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New Affordable Housing Law Causes Stir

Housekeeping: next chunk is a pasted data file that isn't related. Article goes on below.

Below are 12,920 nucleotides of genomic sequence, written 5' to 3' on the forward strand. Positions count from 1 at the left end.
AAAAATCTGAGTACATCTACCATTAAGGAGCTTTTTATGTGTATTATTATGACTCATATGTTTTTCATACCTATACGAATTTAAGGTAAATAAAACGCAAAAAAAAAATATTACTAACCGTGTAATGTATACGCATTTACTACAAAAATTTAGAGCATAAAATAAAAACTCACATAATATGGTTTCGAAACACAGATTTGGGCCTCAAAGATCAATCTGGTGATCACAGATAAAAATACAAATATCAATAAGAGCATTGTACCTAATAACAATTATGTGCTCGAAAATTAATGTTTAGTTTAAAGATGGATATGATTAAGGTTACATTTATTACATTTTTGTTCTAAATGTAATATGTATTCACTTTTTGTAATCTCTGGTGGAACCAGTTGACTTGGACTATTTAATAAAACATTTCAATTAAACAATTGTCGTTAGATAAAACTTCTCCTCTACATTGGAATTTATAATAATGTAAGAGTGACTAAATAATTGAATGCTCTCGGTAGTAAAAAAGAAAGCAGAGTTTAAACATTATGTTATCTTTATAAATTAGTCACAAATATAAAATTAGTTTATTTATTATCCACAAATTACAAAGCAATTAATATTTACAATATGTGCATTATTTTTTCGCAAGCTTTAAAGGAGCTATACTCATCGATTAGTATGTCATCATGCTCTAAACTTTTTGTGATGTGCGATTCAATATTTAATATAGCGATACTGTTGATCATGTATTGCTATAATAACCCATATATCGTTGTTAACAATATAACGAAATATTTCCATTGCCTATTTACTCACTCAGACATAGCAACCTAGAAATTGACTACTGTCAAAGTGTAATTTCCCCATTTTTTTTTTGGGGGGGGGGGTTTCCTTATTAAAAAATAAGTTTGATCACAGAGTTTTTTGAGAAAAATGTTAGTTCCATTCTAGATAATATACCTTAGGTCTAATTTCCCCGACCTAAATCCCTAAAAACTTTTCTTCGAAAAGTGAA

In a unanimous vote, the DC Council passed the Disposition of District Land for Affordable Housing Amendment Act (DDLAH). It requires that a residential building on District-owned land with 10-plus units, and within a half mile of a Metro station, a quarter mile of a streetcar line or a quarter mile of a Priority Corridor Network, must set aside 30% of units for affordable housing. Otherwise, only 20% of units go to affordable housing. Many worry DDLAH will do more harm than good, Curbed DC reports. For instance, Lisa Maria Mallory, CEO of the DC Building Industry Association, believes it could drive developers away. Cheryl Cort, policy director for the Coalition for Smarter Growth, adds that it's difficult for developers to tell which properties are owned by the District to begin with. The mayor does have the ability to waive or reduce the requirements. [Curbed]